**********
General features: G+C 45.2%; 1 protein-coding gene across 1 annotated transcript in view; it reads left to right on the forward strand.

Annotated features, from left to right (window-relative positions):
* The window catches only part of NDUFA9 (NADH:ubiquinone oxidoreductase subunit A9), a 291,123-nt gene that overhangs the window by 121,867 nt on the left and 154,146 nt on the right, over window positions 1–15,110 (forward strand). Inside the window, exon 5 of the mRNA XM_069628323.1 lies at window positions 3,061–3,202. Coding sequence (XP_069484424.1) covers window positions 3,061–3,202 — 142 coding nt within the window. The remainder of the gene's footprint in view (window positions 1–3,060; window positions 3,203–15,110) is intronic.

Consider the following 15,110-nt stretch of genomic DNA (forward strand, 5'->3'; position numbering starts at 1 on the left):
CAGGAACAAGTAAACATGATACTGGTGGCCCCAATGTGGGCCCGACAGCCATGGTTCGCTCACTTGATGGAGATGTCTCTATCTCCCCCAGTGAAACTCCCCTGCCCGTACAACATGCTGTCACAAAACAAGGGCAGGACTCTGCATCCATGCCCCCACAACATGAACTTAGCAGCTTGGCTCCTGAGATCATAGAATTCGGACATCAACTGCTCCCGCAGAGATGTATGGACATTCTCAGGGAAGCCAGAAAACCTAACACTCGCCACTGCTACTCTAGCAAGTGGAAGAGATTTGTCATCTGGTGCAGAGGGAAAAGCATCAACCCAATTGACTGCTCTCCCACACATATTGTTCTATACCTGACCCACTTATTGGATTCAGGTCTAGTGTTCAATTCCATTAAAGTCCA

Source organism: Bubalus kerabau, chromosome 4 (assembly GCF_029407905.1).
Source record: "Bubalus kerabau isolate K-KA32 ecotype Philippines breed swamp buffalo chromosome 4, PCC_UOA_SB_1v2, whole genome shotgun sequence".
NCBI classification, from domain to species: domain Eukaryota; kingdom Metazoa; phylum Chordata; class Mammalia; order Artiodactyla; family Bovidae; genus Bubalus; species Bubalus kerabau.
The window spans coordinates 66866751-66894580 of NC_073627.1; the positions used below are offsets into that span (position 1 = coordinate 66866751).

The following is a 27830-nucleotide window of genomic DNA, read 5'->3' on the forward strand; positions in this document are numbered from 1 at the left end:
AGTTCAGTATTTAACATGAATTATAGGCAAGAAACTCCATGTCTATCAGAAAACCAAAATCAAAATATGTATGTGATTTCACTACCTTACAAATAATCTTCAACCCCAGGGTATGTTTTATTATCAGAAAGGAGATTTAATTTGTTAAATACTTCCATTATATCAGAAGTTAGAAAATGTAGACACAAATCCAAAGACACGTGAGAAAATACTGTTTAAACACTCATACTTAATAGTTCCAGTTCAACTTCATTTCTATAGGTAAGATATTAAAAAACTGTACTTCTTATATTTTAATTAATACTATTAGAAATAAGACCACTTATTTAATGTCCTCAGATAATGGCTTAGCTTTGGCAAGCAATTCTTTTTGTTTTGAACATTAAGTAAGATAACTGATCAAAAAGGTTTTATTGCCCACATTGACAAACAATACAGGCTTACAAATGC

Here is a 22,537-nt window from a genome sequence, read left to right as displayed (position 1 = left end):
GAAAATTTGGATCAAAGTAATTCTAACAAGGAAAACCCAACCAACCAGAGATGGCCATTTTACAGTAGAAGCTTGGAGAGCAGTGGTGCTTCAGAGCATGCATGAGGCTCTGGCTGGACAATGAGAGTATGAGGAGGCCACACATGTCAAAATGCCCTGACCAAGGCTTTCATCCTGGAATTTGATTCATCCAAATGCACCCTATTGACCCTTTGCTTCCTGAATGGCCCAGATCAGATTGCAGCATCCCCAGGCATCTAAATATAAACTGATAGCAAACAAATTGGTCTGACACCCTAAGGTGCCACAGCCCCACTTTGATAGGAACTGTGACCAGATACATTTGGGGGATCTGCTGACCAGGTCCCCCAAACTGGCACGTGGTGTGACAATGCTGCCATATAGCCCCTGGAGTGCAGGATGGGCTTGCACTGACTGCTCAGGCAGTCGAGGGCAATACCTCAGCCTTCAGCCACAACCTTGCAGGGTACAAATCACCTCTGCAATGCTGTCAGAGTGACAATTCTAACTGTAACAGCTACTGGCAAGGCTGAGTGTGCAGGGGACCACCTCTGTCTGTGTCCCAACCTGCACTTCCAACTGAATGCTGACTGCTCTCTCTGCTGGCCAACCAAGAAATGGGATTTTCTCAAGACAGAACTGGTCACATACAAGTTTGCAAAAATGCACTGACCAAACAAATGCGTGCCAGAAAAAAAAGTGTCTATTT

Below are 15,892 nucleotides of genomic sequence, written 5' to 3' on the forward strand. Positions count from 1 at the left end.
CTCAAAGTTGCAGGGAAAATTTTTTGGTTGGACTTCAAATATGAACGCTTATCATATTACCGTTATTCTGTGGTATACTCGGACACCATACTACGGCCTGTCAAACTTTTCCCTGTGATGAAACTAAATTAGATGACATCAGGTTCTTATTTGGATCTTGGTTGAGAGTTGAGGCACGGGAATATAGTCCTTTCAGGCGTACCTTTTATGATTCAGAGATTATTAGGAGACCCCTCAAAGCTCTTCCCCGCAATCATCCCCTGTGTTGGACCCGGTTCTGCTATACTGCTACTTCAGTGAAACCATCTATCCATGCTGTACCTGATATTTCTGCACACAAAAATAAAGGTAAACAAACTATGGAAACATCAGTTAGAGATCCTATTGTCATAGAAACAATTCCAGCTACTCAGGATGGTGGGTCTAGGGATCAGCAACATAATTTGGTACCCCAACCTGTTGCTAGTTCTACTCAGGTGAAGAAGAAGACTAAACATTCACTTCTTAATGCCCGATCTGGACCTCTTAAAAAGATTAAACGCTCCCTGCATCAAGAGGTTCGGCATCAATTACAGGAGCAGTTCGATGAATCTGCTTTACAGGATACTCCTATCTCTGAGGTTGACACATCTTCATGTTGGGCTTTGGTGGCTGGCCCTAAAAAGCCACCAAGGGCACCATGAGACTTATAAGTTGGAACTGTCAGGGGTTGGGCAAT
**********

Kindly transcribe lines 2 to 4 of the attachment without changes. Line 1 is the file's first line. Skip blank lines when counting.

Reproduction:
Annotated features, from left to right (window-relative positions):
* The window catches only part of NDUFA9 (NADH:ubiquinone oxidoreductase subunit A9), a 291,123-nt gene that overhangs the window by 121,867 nt on the left and 154,146 nt on the right, over window positions 1–15,110 (forward strand). Inside the window, exon 5 of the mRNA XM_069628323.1 lies at window positions 3,061–3,202. Coding sequence (XP_069484424.1) covers window positions 3,061–3,202 — 142 coding nt within the window. The remainder of the gene's footprint in view (window positions 1–3,060; window positions 3,203–15,110) is intronic.

Consider the following 15,110-nt stretch of genomic DNA (forward strand, 5'->3'; position numbering starts at 1 on the left):